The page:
Precise dosing of warfarin is important to achieve therapeutic benefit without adverse effects. Pharmacogenomics explains some interindividual variability in warfarin response, but less attention has been paid to drug-drug interactions in the context of genetic factors. We investigated retrospectively the combined effects of cytochrome P450 (CYP)2C9 and vitamin K epoxide reductase complex (VKORC)1 genotypes and concurrent exposure to CYP2C9-interacting drugs on long-term measures of warfarin anticoagulation. Study participants predicted to be sensitive responders to warfarin based on CYP2C9 and VKORC1 genotypes, had significantly greater international normalized ratio (INR) variability over time. Participants who were concurrently taking CYP2C9-interacting drugs were found to have greater INR variability and lesser time in therapeutic range. The associations of INR variability with genotype were driven by the subgroup not exposed to interacting drugs, whereas the effect of interacting drug exposure was driven by the subgroup categorized as normal responders. Our findings emphasize the importance of considering drug interactions in pharmacogenomic studies.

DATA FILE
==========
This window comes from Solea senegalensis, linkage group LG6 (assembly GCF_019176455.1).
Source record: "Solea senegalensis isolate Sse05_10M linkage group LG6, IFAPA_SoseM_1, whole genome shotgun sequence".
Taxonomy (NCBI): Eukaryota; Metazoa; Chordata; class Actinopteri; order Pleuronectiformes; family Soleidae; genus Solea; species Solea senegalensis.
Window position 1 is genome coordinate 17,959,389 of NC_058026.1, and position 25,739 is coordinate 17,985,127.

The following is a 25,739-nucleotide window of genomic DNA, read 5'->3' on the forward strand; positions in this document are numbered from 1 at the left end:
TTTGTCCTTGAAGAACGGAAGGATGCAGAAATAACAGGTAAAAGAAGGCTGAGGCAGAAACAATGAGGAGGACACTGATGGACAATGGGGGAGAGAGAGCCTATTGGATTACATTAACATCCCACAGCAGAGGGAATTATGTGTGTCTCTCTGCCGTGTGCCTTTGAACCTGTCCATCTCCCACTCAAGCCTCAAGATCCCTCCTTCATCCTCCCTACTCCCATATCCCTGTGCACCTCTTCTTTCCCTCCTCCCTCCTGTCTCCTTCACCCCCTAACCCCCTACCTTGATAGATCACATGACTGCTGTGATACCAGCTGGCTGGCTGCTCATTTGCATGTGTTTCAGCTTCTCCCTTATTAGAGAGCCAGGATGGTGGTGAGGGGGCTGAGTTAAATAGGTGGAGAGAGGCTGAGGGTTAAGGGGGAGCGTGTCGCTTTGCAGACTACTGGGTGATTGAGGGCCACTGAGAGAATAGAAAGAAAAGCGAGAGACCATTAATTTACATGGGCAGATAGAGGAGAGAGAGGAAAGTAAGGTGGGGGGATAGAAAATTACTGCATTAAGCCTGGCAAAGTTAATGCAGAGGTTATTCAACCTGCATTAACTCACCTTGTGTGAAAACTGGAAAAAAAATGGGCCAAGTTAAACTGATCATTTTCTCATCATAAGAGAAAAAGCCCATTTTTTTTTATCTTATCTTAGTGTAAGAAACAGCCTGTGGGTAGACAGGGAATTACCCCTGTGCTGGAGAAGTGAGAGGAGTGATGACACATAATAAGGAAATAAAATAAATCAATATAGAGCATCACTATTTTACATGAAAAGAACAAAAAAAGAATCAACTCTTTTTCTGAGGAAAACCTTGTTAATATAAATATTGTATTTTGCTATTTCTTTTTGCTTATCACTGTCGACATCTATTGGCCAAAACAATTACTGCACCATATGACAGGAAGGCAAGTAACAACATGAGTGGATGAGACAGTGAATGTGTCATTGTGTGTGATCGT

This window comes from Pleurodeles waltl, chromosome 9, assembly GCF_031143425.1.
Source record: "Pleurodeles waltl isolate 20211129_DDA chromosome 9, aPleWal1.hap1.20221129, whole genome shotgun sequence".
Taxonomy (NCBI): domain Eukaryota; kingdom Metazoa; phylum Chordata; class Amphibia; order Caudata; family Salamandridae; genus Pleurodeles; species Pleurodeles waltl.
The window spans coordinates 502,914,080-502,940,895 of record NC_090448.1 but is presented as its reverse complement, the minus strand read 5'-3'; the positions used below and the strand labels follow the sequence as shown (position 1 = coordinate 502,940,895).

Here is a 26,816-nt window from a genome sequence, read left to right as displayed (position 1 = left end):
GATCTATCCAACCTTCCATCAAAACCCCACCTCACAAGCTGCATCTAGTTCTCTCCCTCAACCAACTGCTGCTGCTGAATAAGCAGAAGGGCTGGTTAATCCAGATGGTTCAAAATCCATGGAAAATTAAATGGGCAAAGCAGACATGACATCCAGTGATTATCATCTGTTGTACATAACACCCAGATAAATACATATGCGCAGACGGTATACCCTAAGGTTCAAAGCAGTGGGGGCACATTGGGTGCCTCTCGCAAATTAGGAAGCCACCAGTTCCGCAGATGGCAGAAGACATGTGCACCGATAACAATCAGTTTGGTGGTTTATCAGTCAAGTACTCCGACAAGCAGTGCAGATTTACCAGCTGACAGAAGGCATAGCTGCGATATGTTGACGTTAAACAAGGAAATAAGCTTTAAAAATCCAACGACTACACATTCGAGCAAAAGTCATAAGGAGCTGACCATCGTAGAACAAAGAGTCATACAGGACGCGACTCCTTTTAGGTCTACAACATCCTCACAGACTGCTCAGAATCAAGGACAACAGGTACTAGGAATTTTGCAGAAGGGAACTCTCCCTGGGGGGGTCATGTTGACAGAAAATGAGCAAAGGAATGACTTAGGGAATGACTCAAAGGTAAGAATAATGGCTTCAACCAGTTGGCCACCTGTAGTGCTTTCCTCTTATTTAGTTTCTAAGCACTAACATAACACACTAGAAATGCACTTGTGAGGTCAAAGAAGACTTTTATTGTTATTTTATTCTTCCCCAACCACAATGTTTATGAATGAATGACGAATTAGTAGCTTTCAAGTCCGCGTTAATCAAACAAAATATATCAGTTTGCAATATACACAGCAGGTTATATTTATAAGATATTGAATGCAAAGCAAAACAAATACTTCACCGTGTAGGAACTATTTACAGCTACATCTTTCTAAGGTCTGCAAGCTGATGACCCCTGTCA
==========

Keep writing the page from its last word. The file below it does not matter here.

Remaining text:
ASJC Scopus subject areas
- Biochemistry, Genetics and Molecular Biology(all)
- Pharmacology, Toxicology and Pharmaceutics(all)